As we have noted above, the concept of infringement was based on the origin theory; Mr Reed, to prevent any possibility of confusion put on his stall a big warning which carried the following note: ?THE WORD OR LOGO(S) ON THE GOODS OFFERED FOR SALE, ARE USED SOLELY TO ADORN THE PRODUCT AND DOES NOT IMPLY OR INDICATE ANY AFFILIATION OR RELATIONSHIP WITH THE MANUFACTURERS OR DISTRIBUTORS OF ANY OTHER PRODUCT, ONLY GOODS WITH OFFICIAL ARSENAL MERCHANDISE TAGS ARE OFFICIAL ARSENAL MERCHANDISE"[29][29]. In effect Laddie J. assumed: ?In my view, on a balance of probabilities, the reason that AFC has been unable to produce instances of actual confusion caused by Mr Reed’s sales over the last 31 years is that no such confusion has taken place. I find it difficult to believe that any significant number of customers wanting to purchase licensed goods could reasonably think that Mr Reed was selling them, save when they are expressly so marked. It seems to me that the use of the Arsenal Signs on Mr Reed’s products carries no message of trade origin?[30][30]. Sometimes the concept of trade mark use has been misunderstood with the concept of confusion and it was said that where there is a possibility of confusion there is a trade mark use. The reason why this case is so important is that for the first time it has been clearly asked to a court if, where and how a non-trade mark use can constitute an infringement of a registered trade mark. In effect with the only exceptions of Philips v. Remington[31][31] and British Sugar v. Robertson[32][32] the concept of trade mark use has always been in relation with the concept of infringement. It has been said that only a trademark use is able to create confusion and in consequence of this an implicit requisite of trademark use has been created with the scope of protecting the old case law.

In an interesting passage Mr Justice Laddie emphasized the lack of certainty in the decisions about this particular topic: ?The effect of this drafting has been considered on a number of occasions in the English courts. In British Sugar Plc v. James Robertson & Sons Ltd, Jacob J. expressed the view that use of a sign in a non-trade mark way could infringe a registration. He appears to have had doubts as to the correctness of that view in Philips Electronics Ltd v. Remington Consumer Products. However, the same conclusion was arrived at by the Court of Appeal in the latter case?[33][33]. But then he assumed the good law of Philips in Court of Appeal and underlined the importance of the role of the House of Lords and of the European Court of Justice: ?Notwithstanding… I am not persuaded that I should take a different course to that adopted by the Court of Appeal in Philips. The Court gave full consideration to the issue of whether infringing use had to be used in a trademark sense and came to a conclusion that it did not. It is not for the High Court to ignore this decision. If a different view is to prevail it must be expressed by the House of Lords or, preferably, the European Court of Justice?[34][34]. In effect he agreed about the fact that the law in this point is unclear and it is not settled yet and requested the final result of the European Court of Justice: ?The final outcome of the claim of infringement… must depend on the final resolution of this point of law by the European Court of Justice?[35][35]. We hope that in this case the European Court of Justice will resolve this issue in its decision.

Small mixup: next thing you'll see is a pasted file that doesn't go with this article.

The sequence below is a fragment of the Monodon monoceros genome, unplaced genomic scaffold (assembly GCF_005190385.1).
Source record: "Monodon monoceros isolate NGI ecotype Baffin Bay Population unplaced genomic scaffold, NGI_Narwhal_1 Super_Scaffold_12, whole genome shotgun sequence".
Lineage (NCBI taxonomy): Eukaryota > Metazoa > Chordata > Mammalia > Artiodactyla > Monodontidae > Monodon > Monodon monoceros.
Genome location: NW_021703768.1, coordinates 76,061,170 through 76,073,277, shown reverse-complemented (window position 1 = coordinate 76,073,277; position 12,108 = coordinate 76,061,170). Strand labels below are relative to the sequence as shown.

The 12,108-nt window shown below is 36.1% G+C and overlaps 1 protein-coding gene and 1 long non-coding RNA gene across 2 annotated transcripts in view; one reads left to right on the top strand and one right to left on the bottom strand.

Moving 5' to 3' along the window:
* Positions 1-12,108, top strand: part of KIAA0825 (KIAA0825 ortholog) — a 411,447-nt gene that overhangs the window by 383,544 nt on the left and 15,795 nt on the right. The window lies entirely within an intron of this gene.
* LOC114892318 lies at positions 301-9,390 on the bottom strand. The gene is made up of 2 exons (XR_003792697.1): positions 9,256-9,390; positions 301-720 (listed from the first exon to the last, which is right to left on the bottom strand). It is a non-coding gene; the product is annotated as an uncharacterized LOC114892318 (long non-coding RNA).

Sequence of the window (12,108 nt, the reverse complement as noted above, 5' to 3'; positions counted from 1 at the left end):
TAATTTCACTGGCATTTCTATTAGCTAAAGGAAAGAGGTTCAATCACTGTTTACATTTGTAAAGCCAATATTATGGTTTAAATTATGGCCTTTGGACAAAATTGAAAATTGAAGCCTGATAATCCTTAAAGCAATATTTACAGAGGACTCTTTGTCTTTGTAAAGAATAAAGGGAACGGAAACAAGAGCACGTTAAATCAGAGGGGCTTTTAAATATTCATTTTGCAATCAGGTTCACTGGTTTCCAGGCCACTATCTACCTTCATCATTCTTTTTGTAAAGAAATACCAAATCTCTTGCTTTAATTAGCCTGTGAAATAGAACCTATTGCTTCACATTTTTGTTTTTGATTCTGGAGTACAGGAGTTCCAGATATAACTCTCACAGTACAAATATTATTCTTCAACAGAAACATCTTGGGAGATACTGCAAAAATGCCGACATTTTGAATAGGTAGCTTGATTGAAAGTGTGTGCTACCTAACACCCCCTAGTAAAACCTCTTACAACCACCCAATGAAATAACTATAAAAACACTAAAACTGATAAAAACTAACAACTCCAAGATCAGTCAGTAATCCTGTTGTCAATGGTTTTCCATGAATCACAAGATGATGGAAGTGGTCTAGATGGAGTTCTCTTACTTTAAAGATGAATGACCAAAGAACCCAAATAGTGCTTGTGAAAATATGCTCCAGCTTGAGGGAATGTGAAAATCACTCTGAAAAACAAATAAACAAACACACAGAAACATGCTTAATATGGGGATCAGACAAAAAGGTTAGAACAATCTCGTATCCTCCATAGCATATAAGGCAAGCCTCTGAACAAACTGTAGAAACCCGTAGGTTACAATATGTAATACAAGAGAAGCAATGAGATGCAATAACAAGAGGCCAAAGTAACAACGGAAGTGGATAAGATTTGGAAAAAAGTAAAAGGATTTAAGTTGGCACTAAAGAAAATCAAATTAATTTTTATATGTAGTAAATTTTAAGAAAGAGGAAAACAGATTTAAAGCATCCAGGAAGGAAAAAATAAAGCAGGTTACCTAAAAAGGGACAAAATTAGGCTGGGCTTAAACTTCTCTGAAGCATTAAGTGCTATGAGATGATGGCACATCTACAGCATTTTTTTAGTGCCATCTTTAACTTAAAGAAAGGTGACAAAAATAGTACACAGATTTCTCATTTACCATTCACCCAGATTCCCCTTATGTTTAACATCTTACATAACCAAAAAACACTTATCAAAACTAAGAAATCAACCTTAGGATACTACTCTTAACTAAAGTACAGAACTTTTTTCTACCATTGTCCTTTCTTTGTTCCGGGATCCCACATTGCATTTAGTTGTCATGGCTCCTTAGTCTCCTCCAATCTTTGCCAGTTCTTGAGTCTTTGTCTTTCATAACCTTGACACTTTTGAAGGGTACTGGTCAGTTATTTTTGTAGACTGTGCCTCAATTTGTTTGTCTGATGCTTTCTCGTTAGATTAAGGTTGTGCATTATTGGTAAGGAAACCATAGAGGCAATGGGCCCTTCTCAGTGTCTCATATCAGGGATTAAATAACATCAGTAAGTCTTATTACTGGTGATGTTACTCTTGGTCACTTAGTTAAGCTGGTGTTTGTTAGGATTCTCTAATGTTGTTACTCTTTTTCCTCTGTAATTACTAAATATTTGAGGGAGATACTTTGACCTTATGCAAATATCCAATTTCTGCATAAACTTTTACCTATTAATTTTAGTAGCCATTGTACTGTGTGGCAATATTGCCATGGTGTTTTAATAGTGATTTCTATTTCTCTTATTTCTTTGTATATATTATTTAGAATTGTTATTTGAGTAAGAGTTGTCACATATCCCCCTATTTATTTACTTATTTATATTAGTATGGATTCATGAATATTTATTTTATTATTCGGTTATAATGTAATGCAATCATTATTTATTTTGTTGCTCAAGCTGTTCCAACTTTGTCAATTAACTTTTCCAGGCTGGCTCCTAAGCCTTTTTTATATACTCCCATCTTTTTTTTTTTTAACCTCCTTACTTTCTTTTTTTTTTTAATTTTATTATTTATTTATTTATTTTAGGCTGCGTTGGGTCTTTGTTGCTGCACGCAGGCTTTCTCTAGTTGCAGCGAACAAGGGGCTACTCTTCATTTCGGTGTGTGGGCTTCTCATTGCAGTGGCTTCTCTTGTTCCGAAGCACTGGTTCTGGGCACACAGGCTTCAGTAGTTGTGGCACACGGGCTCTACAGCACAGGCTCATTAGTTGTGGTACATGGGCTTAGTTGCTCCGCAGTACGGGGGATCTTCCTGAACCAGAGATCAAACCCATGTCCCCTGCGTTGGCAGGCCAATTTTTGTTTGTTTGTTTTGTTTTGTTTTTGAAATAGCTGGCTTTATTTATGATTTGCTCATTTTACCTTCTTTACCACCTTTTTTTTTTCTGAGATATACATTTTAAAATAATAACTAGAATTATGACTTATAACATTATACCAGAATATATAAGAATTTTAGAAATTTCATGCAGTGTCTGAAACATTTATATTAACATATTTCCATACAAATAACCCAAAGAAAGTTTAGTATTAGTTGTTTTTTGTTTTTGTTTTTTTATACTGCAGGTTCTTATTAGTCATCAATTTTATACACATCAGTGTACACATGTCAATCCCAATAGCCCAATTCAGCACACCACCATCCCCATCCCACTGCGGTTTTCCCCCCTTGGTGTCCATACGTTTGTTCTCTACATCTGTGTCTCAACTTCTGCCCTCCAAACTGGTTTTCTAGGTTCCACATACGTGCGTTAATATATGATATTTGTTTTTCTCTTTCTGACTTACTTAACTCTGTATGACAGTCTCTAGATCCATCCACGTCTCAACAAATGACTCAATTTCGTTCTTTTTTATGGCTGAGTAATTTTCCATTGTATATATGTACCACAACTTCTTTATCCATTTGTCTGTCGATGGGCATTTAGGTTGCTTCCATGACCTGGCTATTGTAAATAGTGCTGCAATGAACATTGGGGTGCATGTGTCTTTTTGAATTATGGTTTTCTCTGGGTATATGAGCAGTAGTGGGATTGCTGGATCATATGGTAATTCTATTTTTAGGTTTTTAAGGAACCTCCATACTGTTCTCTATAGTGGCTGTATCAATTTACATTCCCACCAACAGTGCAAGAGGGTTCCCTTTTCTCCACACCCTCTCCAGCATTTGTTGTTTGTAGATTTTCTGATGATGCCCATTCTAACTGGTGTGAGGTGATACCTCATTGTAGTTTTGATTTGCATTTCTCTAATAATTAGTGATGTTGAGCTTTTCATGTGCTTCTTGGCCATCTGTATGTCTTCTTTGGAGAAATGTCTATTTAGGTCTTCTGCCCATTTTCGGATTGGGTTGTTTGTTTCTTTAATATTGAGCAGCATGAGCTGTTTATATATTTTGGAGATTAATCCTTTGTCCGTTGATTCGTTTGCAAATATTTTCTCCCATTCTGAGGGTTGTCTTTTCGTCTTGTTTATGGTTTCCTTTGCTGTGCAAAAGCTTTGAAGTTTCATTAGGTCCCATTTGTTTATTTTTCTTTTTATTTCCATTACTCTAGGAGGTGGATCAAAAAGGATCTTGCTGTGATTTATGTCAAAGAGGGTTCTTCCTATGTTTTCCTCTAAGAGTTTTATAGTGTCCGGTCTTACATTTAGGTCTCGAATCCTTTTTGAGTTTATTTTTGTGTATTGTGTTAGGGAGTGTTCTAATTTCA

At the moment we don?t know to what extent a non-trade mark use can constitute an infringement of a registered trade mark because the law is not really clear in this point. It is my personal opinion that in Arsenal case Mr Justice Laddie offered the best conclusion: ?If the view of the Court of Appeal in Philips[36][36] prevails, there is no doubt that Mr Reed infringes. On the other hand, if a sign must be used as a trade mark before it can infringe, Mr Reed does not infringe?[37][37].

We must wait.

(scritto nel 2002)

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?Marco Pistis, LL.M.
Avvocato

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SOURCES CONSULTED

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CASES

Arsenal Football Club Plc v. Reed [2001] R.P.C. 46 922.

Bravado Merchandising Services Ltd v. Mainstream Publishing (Edinburgh) Ltd [1996] S.L.T. 597.